Halloween Horror tag.
I am a huge short fiction fan, especially in the realm of speculative fiction. I even write stories myself, with a publication upcoming in 2014. Among those of us who read and write short spec fiction, Clarkesworld Magazine is held in very high regard.
Each month, Clarkesworld publishes free short fiction online, usually three new stories and two reprints. They range from haunting tales that will make you cry to raunchy, irreverent stories with sexual themes.
The "third" story this month (named because they are read week by week in podcast form, also free) is The Creature Recants, by Dale Bailey, and I can think of no more appropriate story to recommend here in the best Holiday season, Halloween.
In this story, the Creature from the Black Lagoon is real, and working in Hollywood, getting advice from Boris Karloff in a brilliant cameo, and dealing with how his life changed the day he was brought into the world of humans by Amazon poachers.
The life of the Creature is a tragic one, as portrayed by Bailey. He knows he will be forever typecast and no matter how refined, human society cannot--and will not--accept him. He tries to make it work, but ultimately, the reader and the protagonist know that it cannot. When the story reaches a climax that is restrained yet brutal, we know what the Creature must do.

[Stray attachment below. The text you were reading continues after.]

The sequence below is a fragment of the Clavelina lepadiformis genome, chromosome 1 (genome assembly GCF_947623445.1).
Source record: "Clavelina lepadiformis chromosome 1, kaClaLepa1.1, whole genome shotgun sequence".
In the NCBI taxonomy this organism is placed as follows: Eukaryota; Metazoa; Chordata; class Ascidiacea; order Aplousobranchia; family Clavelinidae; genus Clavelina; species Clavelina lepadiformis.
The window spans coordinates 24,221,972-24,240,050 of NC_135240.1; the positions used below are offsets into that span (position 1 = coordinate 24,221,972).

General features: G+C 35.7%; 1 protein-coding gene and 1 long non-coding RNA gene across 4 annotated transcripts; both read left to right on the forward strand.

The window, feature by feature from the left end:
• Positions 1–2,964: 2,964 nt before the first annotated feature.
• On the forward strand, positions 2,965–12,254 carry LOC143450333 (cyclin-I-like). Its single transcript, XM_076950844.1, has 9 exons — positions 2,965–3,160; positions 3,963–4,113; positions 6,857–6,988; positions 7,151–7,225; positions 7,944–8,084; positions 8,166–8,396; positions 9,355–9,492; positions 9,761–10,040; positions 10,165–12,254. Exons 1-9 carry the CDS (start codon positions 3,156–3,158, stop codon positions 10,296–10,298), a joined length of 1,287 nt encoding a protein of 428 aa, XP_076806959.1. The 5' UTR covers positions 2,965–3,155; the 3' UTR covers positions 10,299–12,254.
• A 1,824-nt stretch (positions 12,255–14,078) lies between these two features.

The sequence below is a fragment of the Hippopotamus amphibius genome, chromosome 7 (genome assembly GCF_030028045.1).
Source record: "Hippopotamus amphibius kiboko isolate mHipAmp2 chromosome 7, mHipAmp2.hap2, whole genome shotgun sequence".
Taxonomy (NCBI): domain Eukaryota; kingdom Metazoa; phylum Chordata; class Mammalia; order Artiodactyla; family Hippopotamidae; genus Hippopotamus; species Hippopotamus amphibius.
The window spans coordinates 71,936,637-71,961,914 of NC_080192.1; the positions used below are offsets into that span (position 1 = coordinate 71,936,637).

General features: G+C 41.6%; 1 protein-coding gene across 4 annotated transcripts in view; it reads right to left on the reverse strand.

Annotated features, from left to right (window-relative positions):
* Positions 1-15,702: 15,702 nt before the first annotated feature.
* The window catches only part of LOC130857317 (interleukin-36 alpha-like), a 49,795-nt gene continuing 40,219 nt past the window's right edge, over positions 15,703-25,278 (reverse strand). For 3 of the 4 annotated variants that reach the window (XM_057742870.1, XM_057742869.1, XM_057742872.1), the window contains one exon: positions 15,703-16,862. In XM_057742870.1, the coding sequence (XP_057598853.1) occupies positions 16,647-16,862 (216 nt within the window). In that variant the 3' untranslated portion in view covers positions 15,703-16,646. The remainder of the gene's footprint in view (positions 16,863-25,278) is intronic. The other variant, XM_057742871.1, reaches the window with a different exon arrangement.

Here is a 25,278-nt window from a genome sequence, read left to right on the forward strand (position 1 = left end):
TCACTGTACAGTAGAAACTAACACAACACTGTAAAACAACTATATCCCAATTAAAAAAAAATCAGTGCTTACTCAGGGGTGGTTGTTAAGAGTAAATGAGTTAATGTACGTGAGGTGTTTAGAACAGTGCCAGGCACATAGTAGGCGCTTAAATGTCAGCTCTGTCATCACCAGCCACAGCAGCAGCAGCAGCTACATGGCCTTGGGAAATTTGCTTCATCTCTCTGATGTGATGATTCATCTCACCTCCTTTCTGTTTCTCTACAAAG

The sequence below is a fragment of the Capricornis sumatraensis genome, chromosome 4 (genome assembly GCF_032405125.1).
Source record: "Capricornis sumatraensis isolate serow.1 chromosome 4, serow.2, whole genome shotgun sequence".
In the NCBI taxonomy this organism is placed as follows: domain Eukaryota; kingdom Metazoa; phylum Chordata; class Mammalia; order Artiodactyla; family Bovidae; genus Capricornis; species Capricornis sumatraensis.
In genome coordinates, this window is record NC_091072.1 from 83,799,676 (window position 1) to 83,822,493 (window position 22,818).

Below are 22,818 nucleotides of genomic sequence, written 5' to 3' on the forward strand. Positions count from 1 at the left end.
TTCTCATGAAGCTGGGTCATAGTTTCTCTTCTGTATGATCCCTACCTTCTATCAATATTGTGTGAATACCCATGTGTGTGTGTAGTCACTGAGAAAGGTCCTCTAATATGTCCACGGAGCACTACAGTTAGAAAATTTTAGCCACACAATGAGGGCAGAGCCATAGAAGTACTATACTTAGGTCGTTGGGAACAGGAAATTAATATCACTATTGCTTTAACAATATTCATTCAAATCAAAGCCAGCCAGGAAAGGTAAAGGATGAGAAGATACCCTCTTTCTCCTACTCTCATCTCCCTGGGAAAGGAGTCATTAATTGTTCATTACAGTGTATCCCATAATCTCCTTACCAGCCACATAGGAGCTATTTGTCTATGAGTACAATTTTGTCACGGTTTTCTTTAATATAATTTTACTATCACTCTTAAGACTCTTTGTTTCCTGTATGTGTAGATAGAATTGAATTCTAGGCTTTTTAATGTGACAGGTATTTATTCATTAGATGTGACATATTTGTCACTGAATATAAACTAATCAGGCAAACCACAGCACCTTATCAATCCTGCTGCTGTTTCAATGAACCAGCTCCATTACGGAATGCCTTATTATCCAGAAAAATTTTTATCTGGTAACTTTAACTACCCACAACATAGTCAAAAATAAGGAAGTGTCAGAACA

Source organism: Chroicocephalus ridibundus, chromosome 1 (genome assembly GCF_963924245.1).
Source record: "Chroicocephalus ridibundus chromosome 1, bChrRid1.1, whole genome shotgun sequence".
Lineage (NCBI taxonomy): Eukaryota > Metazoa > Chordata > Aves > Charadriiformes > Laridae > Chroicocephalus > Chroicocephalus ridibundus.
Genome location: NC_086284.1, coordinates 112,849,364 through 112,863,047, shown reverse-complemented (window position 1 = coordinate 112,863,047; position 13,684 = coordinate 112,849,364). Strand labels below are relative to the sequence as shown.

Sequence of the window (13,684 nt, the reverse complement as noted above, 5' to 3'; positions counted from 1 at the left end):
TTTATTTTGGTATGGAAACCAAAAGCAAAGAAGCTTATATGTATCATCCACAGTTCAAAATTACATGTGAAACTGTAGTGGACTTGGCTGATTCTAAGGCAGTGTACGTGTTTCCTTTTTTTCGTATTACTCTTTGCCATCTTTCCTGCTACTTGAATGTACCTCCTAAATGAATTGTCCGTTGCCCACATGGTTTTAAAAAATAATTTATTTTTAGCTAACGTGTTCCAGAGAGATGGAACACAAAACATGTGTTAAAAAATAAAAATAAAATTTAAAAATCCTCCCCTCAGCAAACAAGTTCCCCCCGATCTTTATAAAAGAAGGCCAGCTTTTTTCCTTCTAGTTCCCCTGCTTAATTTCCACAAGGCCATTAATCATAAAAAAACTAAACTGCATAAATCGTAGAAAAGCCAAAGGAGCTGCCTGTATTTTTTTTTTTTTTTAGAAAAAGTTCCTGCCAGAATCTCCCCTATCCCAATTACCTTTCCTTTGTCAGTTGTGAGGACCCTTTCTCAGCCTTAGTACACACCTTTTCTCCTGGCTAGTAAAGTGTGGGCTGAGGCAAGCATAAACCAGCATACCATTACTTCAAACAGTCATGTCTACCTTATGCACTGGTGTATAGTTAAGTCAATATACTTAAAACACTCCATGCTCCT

Bailey has a long trail of short story sales, including stories published in Lightspeed and the Magazine of Fantasy and Science Fiction, with a new story upcoming on Tor.com. It's easy to see how he's become so successful (including a few novels and a short story collection), as his prose flows off the page easily, each paragraph building upon the other to craft a full and complete story that leaves the reader satisfied.
Filled with nifty asides about being part of the Universal Horror machine towards the end of its life, the gimmicks of the movie industry, and the idea of identity, place, and perception The Creature Recants is not only a great Halloween-themed tale, it's an amazing short story that is one of the best I've read this year.
Check in out in prose form, but if you're of a podcast mind, Kate Baker really outdoes herself in the audio version. Either way, read this story today, and you'll soon see not only why I like it, but why Clarkesworld should be a part of your regular online reading rotation.
"Solitude" [by Thomas Moody]
2 days ago